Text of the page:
Translation:Today is March third.
Unfortunately, it does. There are two "main" kanji reading categories, and then some exceptions.
One is kun'yomi. These are the readings that came from the original Japanese word and matched the meaning of the kanji when they were introduced from Chinese.
Another is on'yomi. These were the readings they originally had from ancient Chinese. Since Chinese is tonal and Japanese is not, when Japanese "borrowed" these characters, many of them ended up having exactly the same pronunciation. For example, 車 kuruma can be read as sha and so can mono 者.
There's a third category(?) of kanji readings, ateji. Ateji is when a Japanese word was assigned some kanji just because they had similar sounds, even though the meanings are completely unrelated. 寿司 is one of these — apparently, that su means "natural life span" and shi means "to administer," which obviously has nothing to do with sushi.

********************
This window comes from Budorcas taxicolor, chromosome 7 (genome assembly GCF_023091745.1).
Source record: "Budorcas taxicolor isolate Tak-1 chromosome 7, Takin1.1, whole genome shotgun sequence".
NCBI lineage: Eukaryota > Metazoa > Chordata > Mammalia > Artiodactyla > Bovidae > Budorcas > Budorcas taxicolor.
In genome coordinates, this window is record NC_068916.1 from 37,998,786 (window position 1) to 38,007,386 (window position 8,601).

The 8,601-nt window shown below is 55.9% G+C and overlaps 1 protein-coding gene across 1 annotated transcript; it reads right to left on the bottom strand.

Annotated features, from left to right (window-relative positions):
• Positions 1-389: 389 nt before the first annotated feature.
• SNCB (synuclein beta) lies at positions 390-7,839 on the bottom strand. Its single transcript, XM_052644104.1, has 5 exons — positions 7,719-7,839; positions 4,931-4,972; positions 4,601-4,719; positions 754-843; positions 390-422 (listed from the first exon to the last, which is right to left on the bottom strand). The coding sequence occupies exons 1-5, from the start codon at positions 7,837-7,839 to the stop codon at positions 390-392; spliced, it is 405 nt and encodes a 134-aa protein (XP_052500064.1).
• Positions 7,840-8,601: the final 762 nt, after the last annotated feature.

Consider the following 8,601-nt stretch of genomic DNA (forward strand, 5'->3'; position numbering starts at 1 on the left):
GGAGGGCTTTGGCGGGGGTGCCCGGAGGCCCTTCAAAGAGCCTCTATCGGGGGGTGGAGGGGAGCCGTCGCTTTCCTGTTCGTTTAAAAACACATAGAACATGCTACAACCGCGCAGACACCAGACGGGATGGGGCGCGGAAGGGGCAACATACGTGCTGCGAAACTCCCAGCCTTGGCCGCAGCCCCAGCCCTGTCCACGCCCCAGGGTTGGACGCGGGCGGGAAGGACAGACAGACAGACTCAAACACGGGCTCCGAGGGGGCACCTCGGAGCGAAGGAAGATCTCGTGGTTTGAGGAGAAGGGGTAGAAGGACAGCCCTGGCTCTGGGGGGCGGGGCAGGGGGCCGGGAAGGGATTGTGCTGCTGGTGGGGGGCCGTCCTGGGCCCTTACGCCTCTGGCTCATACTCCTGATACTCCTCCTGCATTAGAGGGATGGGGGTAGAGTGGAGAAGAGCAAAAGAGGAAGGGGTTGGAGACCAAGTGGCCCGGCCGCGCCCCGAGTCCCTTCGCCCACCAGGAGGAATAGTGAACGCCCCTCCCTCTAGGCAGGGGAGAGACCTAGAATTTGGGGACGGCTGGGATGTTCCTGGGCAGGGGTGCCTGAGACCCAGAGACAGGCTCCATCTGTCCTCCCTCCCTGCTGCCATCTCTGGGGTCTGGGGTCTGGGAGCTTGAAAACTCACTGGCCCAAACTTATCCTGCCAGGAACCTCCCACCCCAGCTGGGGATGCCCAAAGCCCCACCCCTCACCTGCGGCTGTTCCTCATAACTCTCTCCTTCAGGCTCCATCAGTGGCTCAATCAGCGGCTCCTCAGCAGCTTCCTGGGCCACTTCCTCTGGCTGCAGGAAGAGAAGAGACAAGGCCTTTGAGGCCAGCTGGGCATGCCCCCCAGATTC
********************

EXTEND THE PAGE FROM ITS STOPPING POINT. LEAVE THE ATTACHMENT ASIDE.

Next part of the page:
Ateji can also refer to the opposite, i.e. kanji that was placed with an old word due to the meaning matching up, thus creating a reading that will never be used anywhere else. This is the case for these date words that trouble us so much.